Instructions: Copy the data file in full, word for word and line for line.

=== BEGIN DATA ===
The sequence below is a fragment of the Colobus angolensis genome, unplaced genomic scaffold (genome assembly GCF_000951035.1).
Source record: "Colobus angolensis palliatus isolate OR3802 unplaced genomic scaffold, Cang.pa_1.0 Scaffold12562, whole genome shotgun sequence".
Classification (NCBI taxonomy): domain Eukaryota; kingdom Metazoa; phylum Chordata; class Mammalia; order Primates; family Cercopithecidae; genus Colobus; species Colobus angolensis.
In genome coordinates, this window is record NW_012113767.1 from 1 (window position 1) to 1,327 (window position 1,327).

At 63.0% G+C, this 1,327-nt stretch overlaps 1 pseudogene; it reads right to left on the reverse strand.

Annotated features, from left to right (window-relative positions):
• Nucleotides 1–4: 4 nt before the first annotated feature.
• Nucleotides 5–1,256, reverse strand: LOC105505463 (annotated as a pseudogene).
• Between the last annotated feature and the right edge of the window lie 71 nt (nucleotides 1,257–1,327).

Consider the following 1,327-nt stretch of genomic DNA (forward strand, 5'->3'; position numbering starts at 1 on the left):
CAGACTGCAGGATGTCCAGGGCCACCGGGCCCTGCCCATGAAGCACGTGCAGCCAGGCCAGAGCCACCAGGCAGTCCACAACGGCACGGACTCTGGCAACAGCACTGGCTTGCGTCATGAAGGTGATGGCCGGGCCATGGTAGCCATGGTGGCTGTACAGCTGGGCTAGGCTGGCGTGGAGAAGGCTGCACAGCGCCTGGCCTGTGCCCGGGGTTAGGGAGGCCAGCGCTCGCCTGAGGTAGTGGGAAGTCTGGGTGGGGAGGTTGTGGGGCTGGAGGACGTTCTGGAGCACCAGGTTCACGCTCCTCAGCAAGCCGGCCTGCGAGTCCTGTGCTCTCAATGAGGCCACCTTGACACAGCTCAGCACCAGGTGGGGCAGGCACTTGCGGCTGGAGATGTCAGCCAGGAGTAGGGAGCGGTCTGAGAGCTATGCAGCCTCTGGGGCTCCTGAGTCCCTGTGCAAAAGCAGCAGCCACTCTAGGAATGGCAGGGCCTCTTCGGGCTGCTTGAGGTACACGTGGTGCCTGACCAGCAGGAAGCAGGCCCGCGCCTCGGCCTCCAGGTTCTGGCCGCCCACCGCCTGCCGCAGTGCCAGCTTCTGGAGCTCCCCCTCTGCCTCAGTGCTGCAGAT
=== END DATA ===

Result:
The sequence below is a fragment of the Colobus angolensis genome, unplaced genomic scaffold (genome assembly GCF_000951035.1).
Source record: "Colobus angolensis palliatus isolate OR3802 unplaced genomic scaffold, Cang.pa_1.0 Scaffold12562, whole genome shotgun sequence".
Classification (NCBI taxonomy): domain Eukaryota; kingdom Metazoa; phylum Chordata; class Mammalia; order Primates; family Cercopithecidae; genus Colobus; species Colobus angolensis.
In genome coordinates, this window is record NW_012113767.1 from 1 (window position 1) to 1,327 (window position 1,327).

At 63.0% G+C, this 1,327-nt stretch overlaps 1 pseudogene; it reads right to left on the reverse strand.

Annotated features, from left to right (window-relative positions):
• Nucleotides 1–4: 4 nt before the first annotated feature.
• Nucleotides 5–1,256, reverse strand: LOC105505463 (annotated as a pseudogene).
• Between the last annotated feature and the right edge of the window lie 71 nt (nucleotides 1,257–1,327).

Consider the following 1,327-nt stretch of genomic DNA (forward strand, 5'->3'; position numbering starts at 1 on the left):
CAGACTGCAGGATGTCCAGGGCCACCGGGCCCTGCCCATGAAGCACGTGCAGCCAGGCCAGAGCCACCAGGCAGTCCACAACGGCACGGACTCTGGCAACAGCACTGGCTTGCGTCATGAAGGTGATGGCCGGGCCATGGTAGCCATGGTGGCTGTACAGCTGGGCTAGGCTGGCGTGGAGAAGGCTGCACAGCGCCTGGCCTGTGCCCGGGGTTAGGGAGGCCAGCGCTCGCCTGAGGTAGTGGGAAGTCTGGGTGGGGAGGTTGTGGGGCTGGAGGACGTTCTGGAGCACCAGGTTCACGCTCCTCAGCAAGCCGGCCTGCGAGTCCTGTGCTCTCAATGAGGCCACCTTGACACAGCTCAGCACCAGGTGGGGCAGGCACTTGCGGCTGGAGATGTCAGCCAGGAGTAGGGAGCGGTCTGAGAGCTATGCAGCCTCTGGGGCTCCTGAGTCCCTGTGCAAAAGCAGCAGCCACTCTAGGAATGGCAGGGCCTCTTCGGGCTGCTTGAGGTACACGTGGTGCCTGACCAGCAGGAAGCAGGCCCGCGCCTCGGCCTCCAGGTTCTGGCCGCCCACCGCCTGCCGCAGTGCCAGCTTCTGGAGCTCCCCCTCTGCCTCAGTGCTGCAGAT